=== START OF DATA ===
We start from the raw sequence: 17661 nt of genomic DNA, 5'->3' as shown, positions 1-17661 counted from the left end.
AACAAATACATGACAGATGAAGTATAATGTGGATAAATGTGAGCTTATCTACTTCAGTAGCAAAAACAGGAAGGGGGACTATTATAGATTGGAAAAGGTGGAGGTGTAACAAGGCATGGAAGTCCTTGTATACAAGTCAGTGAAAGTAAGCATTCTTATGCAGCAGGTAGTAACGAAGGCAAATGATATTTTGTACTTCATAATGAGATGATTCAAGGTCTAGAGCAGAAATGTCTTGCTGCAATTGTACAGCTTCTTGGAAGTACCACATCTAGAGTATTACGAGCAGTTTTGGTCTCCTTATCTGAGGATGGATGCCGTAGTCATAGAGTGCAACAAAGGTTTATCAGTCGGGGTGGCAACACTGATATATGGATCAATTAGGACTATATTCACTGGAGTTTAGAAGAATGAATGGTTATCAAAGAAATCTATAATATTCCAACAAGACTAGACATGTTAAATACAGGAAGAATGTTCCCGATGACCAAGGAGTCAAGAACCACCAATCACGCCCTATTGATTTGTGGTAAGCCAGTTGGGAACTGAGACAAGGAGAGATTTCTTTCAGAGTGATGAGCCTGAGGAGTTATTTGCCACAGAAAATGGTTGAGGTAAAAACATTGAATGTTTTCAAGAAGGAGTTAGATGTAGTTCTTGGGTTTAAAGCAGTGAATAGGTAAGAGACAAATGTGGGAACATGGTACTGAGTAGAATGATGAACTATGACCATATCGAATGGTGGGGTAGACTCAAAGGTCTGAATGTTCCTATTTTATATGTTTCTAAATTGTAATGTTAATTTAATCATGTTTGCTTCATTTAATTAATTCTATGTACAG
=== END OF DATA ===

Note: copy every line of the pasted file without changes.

We start from the raw sequence: 17661 nt of genomic DNA, 5'->3' as shown, positions 1-17661 counted from the left end.
AACAAATACATGACAGATGAAGTATAATGTGGATAAATGTGAGCTTATCTACTTCAGTAGCAAAAACAGGAAGGGGGACTATTATAGATTGGAAAAGGTGGAGGTGTAACAAGGCATGGAAGTCCTTGTATACAAGTCAGTGAAAGTAAGCATTCTTATGCAGCAGGTAGTAACGAAGGCAAATGATATTTTGTACTTCATAATGAGATGATTCAAGGTCTAGAGCAGAAATGTCTTGCTGCAATTGTACAGCTTCTTGGAAGTACCACATCTAGAGTATTACGAGCAGTTTTGGTCTCCTTATCTGAGGATGGATGCCGTAGTCATAGAGTGCAACAAAGGTTTATCAGTCGGGGTGGCAACACTGATATATGGATCAATTAGGACTATATTCACTGGAGTTTAGAAGAATGAATGGTTATCAAAGAAATCTATAATATTCCAACAAGACTAGACATGTTAAATACAGGAAGAATGTTCCCGATGACCAAGGAGTCAAGAACCACCAATCACGCCCTATTGATTTGTGGTAAGCCAGTTGGGAACTGAGACAAGGAGAGATTTCTTTCAGAGTGATGAGCCTGAGGAGTTATTTGCCACAGAAAATGGTTGAGGTAAAAACATTGAATGTTTTCAAGAAGGAGTTAGATGTAGTTCTTGGGTTTAAAGCAGTGAATAGGTAAGAGACAAATGTGGGAACATGGTACTGAGTAGAATGATGAACTATGACCATATCGAATGGTGGGGTAGACTCAAAGGTCTGAATGTTCCTATTTTATATGTTTCTAAATTGTAATGTTAATTTAATCATGTTTGCTTCATTTAATTAATTCTATGTACAG